Washington University faculty, students and staff routinely travel around the world to conduct research, study and strengthen relationships with partner institutions. Getting hundreds of WashU community members back from abroad during the early days of the COVID-19 pandemic presented an enormous challenge. Here’s how it happened.
This spring, theory-heavy Washington University in St. Louis geology students went on a field trip to southeastern Spain with field-trained students from Trinity College, Dublin. What they learned from each other transcended earth — and time.
Student Anastasia Sorokina lived in Japan as a small child and always wanted to return. Next year, she’ll get the chance, after being awarded a Boren scholarship. Sorokina just completed her sophomore year at Washington University in St. Louis, where she is double-majoring in comparative arts and international studies, both in Arts & Sciences. Boren scholarships allow U.S. students to study abroad in parts of the world critical to U.S. interests.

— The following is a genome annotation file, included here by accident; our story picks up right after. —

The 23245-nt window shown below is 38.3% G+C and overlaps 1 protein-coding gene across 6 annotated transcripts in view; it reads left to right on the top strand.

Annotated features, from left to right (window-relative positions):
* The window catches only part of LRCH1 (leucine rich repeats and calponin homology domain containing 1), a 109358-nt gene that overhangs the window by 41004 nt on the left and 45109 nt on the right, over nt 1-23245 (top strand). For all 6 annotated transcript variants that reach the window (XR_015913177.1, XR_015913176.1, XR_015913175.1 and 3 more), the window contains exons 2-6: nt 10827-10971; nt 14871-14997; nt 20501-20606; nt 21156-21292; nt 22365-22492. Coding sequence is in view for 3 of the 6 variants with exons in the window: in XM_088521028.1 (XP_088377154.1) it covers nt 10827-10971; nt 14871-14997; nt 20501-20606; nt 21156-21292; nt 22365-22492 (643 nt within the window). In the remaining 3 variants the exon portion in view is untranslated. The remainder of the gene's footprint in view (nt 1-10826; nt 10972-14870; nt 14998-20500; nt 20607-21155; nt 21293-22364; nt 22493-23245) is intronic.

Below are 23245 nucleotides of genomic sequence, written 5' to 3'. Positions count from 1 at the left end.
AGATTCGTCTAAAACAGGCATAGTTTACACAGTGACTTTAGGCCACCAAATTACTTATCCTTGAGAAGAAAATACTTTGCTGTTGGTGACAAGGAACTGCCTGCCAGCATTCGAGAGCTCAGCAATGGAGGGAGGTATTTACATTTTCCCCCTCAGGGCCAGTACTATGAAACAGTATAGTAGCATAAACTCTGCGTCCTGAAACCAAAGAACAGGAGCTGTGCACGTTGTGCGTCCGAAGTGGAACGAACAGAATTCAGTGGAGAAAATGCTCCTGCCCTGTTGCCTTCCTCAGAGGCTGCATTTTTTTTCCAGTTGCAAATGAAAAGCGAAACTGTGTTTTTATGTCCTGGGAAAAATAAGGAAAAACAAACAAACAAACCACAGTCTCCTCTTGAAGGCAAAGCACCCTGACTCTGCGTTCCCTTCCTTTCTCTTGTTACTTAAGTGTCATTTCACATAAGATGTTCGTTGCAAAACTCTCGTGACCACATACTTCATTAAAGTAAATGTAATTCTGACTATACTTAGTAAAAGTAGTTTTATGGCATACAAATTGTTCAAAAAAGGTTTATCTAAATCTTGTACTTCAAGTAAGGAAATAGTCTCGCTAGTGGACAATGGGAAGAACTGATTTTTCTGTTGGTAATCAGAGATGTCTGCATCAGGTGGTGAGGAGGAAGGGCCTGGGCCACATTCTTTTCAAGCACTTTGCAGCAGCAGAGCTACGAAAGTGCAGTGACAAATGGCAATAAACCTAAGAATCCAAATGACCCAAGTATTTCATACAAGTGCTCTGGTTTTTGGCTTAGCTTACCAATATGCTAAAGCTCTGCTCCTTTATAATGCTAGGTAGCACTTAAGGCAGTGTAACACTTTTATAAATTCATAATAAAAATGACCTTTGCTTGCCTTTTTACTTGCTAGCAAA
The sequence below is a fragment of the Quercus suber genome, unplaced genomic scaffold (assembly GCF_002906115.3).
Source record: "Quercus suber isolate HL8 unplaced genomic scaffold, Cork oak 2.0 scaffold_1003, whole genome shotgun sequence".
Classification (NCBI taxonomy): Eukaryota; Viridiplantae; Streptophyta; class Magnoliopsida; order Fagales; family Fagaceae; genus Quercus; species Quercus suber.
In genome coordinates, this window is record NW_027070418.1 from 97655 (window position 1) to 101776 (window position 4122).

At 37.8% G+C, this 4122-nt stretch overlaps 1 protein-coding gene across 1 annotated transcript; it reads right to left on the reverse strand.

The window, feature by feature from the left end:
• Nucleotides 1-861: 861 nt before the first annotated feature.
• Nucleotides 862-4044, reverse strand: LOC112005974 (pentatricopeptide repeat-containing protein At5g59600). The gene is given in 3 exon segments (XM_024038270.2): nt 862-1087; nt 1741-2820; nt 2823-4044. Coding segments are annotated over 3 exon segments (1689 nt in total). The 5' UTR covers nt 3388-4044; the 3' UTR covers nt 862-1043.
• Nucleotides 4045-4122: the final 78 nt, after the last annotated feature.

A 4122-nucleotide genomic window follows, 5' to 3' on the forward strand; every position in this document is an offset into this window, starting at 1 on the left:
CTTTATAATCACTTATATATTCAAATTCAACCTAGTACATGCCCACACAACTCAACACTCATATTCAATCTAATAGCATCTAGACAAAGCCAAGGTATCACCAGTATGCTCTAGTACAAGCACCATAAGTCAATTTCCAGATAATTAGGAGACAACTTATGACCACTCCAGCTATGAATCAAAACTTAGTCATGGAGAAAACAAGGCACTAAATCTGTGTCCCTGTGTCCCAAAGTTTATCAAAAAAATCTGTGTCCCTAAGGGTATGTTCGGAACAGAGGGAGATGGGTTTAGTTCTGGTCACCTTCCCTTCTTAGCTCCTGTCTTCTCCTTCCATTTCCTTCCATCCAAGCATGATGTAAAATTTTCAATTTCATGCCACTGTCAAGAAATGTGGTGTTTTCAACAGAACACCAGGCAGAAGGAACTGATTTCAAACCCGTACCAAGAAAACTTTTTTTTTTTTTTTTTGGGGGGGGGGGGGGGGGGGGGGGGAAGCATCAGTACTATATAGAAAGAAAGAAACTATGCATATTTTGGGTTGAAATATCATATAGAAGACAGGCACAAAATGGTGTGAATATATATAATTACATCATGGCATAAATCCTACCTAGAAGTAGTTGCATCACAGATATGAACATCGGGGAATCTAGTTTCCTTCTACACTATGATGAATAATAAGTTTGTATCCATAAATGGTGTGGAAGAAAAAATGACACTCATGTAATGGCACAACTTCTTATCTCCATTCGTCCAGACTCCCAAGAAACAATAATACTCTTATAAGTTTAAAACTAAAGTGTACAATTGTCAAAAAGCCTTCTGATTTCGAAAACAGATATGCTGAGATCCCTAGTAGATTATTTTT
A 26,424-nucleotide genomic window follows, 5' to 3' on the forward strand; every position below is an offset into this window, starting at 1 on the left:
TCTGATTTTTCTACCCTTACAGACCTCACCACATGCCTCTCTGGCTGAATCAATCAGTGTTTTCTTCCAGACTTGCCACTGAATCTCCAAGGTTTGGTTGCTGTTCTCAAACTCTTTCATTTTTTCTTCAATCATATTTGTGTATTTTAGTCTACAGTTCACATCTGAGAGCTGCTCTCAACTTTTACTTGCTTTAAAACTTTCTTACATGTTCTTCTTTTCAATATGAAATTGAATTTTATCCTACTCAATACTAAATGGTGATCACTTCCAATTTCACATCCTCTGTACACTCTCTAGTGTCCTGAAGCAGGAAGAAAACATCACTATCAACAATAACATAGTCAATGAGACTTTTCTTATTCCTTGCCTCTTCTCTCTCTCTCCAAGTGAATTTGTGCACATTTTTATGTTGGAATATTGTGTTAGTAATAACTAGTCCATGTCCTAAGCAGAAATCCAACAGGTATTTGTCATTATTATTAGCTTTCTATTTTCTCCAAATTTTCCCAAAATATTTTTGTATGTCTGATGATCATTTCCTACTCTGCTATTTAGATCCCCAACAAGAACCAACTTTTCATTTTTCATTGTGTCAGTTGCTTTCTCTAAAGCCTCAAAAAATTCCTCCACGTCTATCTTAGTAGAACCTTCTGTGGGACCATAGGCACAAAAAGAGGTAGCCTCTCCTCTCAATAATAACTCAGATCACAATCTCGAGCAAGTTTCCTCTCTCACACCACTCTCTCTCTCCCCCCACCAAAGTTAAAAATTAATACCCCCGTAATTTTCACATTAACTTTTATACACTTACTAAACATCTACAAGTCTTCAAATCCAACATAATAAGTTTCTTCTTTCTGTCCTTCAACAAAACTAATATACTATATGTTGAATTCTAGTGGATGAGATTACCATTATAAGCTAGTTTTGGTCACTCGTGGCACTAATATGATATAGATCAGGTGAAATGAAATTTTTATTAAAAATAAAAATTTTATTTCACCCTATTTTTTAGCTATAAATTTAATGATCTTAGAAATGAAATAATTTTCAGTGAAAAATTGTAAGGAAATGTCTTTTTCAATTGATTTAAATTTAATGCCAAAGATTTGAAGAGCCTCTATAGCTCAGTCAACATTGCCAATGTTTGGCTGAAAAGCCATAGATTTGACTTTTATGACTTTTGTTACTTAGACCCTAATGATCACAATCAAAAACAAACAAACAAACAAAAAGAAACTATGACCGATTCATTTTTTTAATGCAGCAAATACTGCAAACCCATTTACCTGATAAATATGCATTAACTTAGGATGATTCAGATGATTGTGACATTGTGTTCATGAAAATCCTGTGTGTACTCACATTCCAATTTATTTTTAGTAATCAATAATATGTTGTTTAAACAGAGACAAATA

Three dozen students from Washington University in St. Louis have a tough assignment: Determine the financial implications of Turkey’s application to join the European Union and further enlargement of EU membership.
Students from the Olin Business School at Washington University in St. Louis will present their ideas and debate possible outcomes to the European Commission in a mock-parliament in Brussels on Feb. 1. The deputy head of mission from the Croatian ambassador to the EU will give introductory remarks at the mock-parliament. Officials from the EU and the City of London will be in attendance as well as professors from the Cass Business School.